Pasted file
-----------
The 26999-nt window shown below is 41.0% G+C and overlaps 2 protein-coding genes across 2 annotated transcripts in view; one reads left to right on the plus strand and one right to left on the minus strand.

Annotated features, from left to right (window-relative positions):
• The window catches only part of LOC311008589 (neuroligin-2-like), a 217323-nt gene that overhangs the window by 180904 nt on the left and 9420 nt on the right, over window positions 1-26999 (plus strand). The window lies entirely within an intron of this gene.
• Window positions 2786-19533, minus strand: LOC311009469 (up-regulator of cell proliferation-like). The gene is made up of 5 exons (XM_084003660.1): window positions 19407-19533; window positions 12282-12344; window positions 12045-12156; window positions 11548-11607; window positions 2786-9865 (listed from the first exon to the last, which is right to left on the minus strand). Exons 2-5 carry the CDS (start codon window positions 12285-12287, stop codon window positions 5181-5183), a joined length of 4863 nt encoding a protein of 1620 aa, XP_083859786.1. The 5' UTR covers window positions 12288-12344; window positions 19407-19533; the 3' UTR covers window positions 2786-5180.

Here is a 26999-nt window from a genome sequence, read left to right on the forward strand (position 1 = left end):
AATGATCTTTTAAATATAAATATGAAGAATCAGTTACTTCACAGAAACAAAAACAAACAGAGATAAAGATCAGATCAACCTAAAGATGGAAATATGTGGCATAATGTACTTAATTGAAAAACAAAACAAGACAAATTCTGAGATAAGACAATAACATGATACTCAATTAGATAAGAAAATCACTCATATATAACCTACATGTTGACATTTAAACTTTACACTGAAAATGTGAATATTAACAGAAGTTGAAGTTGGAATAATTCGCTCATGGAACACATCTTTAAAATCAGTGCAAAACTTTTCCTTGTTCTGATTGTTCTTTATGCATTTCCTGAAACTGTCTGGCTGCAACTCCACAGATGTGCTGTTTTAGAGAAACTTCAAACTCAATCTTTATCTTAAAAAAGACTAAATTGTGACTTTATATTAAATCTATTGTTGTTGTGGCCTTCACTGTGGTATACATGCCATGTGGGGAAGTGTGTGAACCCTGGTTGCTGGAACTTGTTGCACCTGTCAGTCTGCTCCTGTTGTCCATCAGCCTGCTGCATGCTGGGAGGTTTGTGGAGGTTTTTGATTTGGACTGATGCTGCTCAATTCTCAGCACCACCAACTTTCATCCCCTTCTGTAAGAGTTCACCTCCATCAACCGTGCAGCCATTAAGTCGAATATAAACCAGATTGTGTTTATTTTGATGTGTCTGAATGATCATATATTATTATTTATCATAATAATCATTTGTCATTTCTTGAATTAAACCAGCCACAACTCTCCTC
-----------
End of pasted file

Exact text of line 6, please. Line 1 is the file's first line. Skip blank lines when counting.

AATGATCTTTTAAATATAAATATGAAGAATCAGTTACTTCACAGAAACAAAAACAAACAGAGATAAAGATCAGATCAACCTAAAGATGGAAATATGTGGCATAATGTACTTAATTGAAAAACAAAACAAGACAAATTCTGAGATAAGACAATAACATGATACTCAATTAGATAAGAAAATCACTCATATATAACCTACATGTTGACATTTAAACTTTACACTGAAAATGTGAATATTAACAGAAGTTGAAGTTGGAATAATTCGCTCATGGAACACATCTTTAAAATCAGTGCAAAACTTTTCCTTGTTCTGATTGTTCTTTATGCATTTCCTGAAACTGTCTGGCTGCAACTCCACAGATGTGCTGTTTTAGAGAAACTTCAAACTCAATCTTTATCTTAAAAAAGACTAAATTGTGACTTTATATTAAATCTATTGTTGTTGTGGCCTTCACTGTGGTATACATGCCATGTGGGGAAGTGTGTGAACCCTGGTTGCTGGAACTTGTTGCACCTGTCAGTCTGCTCCTGTTGTCCATCAGCCTGCTGCATGCTGGGAGGTTTGTGGAGGTTTTTGATTTGGACTGATGCTGCTCAATTCTCAGCACCACCAACTTTCATCCCCTTCTGTAAGAGTTCACCTCCATCAACCGTGCAGCCATTAAGTCGAATATAAACCAGATTGTGTTTATTTTGATGTGTCTGAATGATCATATATTATTATTTATCATAATAATCATTTGTCATTTCTTGAATTAAACCAGCCACAACTCTCCTC